Tutorials and hands-on lessons for learning

Dot Density Maps

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Dot density maps also display the density of data values in a given area. A dot might represent a single data point (one-to-one), or it could be used to represent a set of data in which each point shares an attribute. For example, each dot might represent one smoker or one hundred smokers in an area (one-to-many). This type of map enables you to visualize how occurrences of the value being measured are clustered, but is difficult for users to estimate exact values based on the number of points.

Dot density examples
Segregation Map |Immigrant America

Dot density maps display dot density in a randomized distribution. In other words, the dot on the map does not translate to the exact occurrence/location of the value being mapped. Random points used to create a dot density map should be generated within the specific geographic area that they occur. This is important because you don’t want your reader to assume that a point is tied to a specific geographic location (for instance, that a dot shows a person’s location). You can further reduce this inference by restricting the zoom level of the map.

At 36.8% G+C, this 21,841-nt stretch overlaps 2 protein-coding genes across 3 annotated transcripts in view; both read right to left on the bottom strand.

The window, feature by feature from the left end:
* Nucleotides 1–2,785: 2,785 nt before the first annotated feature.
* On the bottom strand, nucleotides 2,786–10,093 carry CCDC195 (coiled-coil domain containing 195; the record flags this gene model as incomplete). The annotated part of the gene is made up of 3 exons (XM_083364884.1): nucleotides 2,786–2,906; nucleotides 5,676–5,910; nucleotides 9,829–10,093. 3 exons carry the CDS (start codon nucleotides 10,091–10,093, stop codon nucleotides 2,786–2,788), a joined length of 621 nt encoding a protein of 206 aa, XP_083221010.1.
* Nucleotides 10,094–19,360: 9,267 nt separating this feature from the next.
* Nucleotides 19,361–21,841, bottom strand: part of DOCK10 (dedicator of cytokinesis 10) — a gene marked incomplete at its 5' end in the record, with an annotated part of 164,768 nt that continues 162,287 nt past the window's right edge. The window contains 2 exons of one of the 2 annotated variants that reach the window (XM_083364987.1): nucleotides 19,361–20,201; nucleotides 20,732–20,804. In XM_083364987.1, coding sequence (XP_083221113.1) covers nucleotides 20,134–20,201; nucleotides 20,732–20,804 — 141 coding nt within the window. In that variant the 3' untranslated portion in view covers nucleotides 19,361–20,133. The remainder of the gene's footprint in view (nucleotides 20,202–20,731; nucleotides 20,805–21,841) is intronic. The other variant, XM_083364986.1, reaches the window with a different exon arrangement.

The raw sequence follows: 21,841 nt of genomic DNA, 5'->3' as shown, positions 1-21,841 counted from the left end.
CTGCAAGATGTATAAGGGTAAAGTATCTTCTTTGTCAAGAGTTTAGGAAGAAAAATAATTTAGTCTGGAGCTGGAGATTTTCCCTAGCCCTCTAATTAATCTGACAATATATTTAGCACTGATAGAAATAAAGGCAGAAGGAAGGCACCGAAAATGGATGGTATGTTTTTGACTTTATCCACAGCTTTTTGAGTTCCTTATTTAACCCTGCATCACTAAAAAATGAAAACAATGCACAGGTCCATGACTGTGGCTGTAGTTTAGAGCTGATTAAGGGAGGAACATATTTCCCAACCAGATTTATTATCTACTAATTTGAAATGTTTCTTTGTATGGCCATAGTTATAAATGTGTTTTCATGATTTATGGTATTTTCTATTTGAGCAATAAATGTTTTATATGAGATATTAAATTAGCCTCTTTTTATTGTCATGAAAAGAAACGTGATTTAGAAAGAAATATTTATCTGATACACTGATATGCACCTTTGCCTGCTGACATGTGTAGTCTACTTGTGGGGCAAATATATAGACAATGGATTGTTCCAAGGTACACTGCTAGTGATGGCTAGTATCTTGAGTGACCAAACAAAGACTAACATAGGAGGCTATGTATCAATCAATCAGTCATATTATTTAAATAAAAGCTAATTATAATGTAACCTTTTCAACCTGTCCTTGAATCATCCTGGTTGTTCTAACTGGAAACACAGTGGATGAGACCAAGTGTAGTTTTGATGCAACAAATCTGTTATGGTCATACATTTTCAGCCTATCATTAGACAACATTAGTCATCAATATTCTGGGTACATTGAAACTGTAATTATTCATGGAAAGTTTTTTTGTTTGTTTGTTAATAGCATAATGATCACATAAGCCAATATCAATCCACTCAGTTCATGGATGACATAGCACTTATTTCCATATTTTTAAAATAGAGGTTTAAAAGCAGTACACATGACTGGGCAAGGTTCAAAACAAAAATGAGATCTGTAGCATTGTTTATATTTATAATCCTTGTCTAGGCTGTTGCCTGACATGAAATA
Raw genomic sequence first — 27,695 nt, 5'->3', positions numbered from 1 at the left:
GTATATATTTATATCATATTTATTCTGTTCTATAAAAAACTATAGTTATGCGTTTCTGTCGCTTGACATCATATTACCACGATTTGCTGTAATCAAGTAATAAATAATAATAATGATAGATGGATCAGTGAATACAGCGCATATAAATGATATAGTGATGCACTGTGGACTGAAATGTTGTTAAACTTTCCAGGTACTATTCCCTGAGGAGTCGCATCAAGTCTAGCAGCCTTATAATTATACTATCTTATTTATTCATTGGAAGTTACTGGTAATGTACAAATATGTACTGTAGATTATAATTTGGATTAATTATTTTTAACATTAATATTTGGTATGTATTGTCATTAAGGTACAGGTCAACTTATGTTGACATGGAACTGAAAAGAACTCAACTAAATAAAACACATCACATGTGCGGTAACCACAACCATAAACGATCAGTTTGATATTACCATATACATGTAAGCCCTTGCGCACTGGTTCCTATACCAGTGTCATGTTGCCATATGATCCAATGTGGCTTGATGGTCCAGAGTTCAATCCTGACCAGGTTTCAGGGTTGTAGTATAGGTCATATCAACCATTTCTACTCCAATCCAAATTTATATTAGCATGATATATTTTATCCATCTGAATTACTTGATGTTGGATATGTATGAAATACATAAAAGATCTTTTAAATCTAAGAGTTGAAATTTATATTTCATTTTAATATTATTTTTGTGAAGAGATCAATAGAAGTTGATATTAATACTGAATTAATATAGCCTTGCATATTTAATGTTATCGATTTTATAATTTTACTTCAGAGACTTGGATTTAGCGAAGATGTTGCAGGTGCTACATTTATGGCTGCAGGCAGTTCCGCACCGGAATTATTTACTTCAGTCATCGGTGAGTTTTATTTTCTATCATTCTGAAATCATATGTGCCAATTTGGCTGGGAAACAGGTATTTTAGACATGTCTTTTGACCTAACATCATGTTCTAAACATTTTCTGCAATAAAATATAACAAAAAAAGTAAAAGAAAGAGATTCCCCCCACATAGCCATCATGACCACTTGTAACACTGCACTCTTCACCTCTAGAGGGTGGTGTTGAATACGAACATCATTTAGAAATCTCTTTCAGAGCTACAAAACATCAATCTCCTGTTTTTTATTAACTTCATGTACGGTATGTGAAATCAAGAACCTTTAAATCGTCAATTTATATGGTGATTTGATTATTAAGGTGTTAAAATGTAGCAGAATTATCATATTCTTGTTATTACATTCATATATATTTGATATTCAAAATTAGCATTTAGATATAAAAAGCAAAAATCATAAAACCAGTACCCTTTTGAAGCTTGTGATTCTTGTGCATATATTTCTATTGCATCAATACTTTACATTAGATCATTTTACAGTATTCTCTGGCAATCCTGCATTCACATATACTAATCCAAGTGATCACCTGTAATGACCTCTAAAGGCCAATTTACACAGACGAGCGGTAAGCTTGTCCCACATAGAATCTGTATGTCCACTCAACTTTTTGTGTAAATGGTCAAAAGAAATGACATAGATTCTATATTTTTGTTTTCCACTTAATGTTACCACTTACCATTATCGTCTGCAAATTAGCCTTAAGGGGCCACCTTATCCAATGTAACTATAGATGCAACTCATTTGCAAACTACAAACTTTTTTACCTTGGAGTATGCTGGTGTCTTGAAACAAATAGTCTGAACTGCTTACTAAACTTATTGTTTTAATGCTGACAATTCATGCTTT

Examples of data sets appropriate for this map type:

  • Number of people by census block in a NYC (1 dot = 100 people)
  • Wildfire locations in California over the last 5 years (1 dot = 1 fire)

Your turn

Using the concepts that you learned in the choropleth and heatmaps tutorials, use either of the following data sets in Mapbox Studio to create a dot density map:

  1. Wildfire event data
  2. UK Pub cricket

Review questions

  1. What are two different ways that data can be represented with a dot density map?
  2. How are dot locations generated for this map type? How could you prevent users from making assumptions about dot locations?
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